Crude oil prices hit 10-month lows this week after Group of Seven (G7) member countries proposed a high price cap on Russian oil, easing concerns over supply constraints. Crude prices were also pushed down by a bigger-than-anticipated increase in U.S. gasoline inventories, as well as continued concerns over global demand for oil amid COVID-related restrictions in China.
The latest drop in oil prices came as an extension to Wednesday's declines when Brent and WTI benchmarks plummeted over 3% on reports that G7 is considering a price cap on Russian oil greater than current market prices.
Fundamentals Point Toward More Losses
G7 proposed a cap on Russian seaborne oil of $65-$70 a barrel, however, European Union (EU) members are yet to reach an agreement on a price. If approved, the price cap could encourage Russia to keep selling its oil and reduce the likelihood of a supply crunch in oil markets. EU governments are set to resume discussions on Thursday or Friday, EU diplomats said.
"If the EU agrees to an oil price cap of $65/$70/bbl this week, we see downside risks to our oil price forecast of $95/bbl this quarter," said Vivek Dhar, a commodities analyst at Commonwealth Bank.
Last week, the Energy Information Administration (EIA) reported that U.S. gasoline and distillate inventories have swollen significantly, weighing further on crude oil prices and the trading of futures contracts. However, crude inventories are down by 3.7 million barrels at 431.7 million barrels in the week to Nov. 18, substantially wider than the consensus estimates of a 1.1 million-barrel decline.
In the meantime, oil giant Chevron (NYSE: CVX ) could potentially obtain approval from U.S. regulators to expand operations in Venezuela and continue trading its oil once the Venezuelan government and its opposition restart negotiations.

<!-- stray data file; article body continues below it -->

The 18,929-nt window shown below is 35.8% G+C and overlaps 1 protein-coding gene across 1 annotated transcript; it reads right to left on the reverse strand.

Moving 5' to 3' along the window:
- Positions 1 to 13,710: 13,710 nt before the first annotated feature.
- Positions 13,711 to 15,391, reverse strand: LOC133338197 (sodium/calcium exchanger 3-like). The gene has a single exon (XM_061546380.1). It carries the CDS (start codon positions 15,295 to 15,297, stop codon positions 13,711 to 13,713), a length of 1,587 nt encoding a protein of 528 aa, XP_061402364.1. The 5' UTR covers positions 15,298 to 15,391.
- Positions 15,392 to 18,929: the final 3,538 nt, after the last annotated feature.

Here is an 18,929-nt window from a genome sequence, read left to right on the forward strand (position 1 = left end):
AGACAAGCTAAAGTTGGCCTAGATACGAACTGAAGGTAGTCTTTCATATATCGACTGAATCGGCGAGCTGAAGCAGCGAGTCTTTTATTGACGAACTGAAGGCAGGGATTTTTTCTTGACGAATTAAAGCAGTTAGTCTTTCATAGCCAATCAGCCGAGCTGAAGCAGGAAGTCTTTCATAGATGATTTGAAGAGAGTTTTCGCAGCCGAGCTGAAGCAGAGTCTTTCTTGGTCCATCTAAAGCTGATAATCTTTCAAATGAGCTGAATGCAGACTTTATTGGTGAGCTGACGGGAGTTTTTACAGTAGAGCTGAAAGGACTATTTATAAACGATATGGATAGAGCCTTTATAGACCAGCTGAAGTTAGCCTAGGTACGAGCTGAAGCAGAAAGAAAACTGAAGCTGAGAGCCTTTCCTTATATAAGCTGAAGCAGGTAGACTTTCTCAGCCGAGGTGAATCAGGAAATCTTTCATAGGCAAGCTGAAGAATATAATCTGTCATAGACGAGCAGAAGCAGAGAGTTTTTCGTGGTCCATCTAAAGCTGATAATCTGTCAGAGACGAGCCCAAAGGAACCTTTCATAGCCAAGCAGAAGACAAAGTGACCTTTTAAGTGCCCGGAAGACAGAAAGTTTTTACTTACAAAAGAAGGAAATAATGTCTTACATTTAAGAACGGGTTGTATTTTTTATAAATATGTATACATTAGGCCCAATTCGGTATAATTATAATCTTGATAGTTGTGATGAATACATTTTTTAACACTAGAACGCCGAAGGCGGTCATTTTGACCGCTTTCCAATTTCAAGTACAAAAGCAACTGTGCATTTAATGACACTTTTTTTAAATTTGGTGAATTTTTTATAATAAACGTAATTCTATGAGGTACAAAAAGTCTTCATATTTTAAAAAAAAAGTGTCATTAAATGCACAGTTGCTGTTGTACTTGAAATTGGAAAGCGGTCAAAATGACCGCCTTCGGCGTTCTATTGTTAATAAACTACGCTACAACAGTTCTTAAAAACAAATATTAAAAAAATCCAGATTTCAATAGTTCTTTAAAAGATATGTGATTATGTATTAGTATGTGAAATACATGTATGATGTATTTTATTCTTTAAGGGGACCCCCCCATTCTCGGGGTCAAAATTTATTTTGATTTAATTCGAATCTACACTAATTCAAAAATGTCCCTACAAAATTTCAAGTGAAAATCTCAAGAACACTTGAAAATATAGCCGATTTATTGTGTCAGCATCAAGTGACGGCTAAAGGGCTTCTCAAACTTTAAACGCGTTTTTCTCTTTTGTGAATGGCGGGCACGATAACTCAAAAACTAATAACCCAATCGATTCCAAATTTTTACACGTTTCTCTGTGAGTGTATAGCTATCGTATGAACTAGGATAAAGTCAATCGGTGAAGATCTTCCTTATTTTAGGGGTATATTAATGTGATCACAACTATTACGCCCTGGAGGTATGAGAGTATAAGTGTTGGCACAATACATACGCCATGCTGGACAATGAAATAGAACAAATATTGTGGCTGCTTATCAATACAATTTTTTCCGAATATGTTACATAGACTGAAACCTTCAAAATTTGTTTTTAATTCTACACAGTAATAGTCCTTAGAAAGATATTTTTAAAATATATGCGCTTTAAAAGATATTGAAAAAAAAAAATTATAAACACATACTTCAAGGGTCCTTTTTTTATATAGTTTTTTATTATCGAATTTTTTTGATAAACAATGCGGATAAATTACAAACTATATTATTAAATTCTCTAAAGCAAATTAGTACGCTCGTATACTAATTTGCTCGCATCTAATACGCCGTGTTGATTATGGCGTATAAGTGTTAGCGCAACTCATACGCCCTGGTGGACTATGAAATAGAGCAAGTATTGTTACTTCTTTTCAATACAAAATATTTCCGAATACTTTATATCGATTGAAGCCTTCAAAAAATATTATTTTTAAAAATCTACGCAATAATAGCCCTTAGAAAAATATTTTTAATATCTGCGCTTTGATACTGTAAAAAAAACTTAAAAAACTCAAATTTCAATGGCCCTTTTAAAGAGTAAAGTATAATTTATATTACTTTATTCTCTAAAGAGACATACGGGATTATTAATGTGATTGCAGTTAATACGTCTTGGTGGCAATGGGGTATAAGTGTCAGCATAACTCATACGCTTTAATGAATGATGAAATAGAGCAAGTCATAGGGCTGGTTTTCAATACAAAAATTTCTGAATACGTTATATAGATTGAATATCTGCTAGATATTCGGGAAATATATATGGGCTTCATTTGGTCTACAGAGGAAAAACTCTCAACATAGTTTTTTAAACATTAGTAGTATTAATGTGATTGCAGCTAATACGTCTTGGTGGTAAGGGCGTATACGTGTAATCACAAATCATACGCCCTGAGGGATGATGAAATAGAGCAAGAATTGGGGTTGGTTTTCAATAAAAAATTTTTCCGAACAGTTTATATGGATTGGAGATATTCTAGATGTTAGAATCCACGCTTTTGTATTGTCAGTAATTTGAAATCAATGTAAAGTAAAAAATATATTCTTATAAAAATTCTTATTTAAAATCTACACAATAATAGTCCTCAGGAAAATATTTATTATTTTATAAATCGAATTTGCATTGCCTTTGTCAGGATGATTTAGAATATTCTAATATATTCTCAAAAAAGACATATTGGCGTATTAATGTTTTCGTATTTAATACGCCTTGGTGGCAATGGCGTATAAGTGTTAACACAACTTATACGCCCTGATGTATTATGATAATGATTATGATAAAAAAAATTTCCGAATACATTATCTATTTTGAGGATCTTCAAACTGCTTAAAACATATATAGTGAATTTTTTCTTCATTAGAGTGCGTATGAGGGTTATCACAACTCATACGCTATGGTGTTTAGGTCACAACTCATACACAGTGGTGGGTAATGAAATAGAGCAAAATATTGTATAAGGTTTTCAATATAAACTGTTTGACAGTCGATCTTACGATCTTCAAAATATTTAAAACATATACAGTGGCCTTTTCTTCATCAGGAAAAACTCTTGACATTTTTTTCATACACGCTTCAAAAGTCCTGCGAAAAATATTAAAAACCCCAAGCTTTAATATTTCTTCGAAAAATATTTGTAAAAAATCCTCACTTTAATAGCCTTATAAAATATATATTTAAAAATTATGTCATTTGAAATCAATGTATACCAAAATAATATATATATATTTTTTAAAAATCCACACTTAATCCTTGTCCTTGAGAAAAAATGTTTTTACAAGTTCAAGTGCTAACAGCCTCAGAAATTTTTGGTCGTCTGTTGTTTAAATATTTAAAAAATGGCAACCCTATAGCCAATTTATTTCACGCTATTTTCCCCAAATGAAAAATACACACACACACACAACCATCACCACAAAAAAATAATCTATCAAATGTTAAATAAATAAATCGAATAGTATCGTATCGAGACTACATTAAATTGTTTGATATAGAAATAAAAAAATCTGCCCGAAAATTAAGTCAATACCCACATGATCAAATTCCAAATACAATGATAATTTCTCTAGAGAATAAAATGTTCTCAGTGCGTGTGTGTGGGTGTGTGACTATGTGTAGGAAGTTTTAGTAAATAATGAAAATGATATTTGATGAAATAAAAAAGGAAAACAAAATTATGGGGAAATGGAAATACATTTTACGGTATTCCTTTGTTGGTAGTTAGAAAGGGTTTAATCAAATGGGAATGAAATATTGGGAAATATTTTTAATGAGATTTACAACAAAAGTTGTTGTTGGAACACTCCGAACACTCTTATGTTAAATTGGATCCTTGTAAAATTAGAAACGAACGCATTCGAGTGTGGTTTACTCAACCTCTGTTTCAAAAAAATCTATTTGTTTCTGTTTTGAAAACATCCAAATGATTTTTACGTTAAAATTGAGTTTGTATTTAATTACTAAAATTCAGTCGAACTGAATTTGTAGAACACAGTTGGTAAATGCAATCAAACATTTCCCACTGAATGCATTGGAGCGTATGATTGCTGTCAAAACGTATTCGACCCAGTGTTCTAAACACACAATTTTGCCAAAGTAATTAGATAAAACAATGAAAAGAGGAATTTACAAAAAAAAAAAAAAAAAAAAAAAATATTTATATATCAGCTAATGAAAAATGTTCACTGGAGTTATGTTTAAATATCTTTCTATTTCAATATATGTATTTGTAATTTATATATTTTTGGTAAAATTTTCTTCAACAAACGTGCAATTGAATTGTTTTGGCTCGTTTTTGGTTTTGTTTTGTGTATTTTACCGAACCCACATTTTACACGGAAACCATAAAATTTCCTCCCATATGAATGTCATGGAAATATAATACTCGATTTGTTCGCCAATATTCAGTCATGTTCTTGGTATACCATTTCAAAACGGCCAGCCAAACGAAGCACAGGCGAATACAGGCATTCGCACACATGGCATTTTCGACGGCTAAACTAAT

U.S. representatives and Venezuelan parties want to resume talks in Mexico City this weekend. The move would mark a significant step forward and the first discussion in over a year that could alleviate U.S. oil sanctions on Venezuela.
Mounting Concerns Over China Demand
Another factor that contributed to the latest oil prices drop is expanding coronavirus restrictions in China amid a higher number of infections, making investors more concerned about the economy and fueling the demand. Additionally, global stocks also fell on the reports.
The most populous district in Beijing asked residents to stay at home on Monday as the number of coronavirus cases rose once again. Similarly, at least one district in Guangzhou is under a 5-day lockdown.
"It looked like zero COVID was moving in the right direction and everyone was excited but the Chinese government is taking some strong action and in the short term there's going to be fits and starts," said Thomas Hayes, chairman of Great Hill Capital in New York.
While China’s stringent zero-COVID policy and new lockdowns bode well for demand recovery, rising coronavirus cases remain one of the key risks.
"While this raises hopes for a demand recovery, surging case numbers continue to be a key downside risk. Another round of lockdowns cannot be ruled out if cases keep rising," Daniely Hynes, a commodity strategist at Australia and New Zealand Banking Group (ANZ).
China also recently announced it will reduce the quarantine period for tourists and drop some of the restriction measures for international flights.
Elsewhere, the Organization of Petroleum Exporting Countries (OPEC) trimmed the global oil demand outlook for 2022 and 2023 by 0.1 million barrels per day (bpd), further weighing on crude prices.
The U.S. dollar also rose against a basket of currencies earlier this week, as investors turned to the safe-haven greenback due to the faltering global economic outlook following the latest COVID restrictions in China.
The greenback took another beating this week after the latest Fed minutes suggested that the U.S. central bank is more likely to slow the pace of interest rate hikes in December. The greenback fell over 1% on the Fed minutes data but capped further losses Thursday.
Crude oil remains a popular alternative investment but is trading under continued pressure after G7 member states proposed a high price cap on Russian oil. Moreover, the market has growing concerns over demand from China given continued lockdowns to curb new COVID infections. This week’s low of $75.30 in crude oil prices marks the lowest level seen since January this year.
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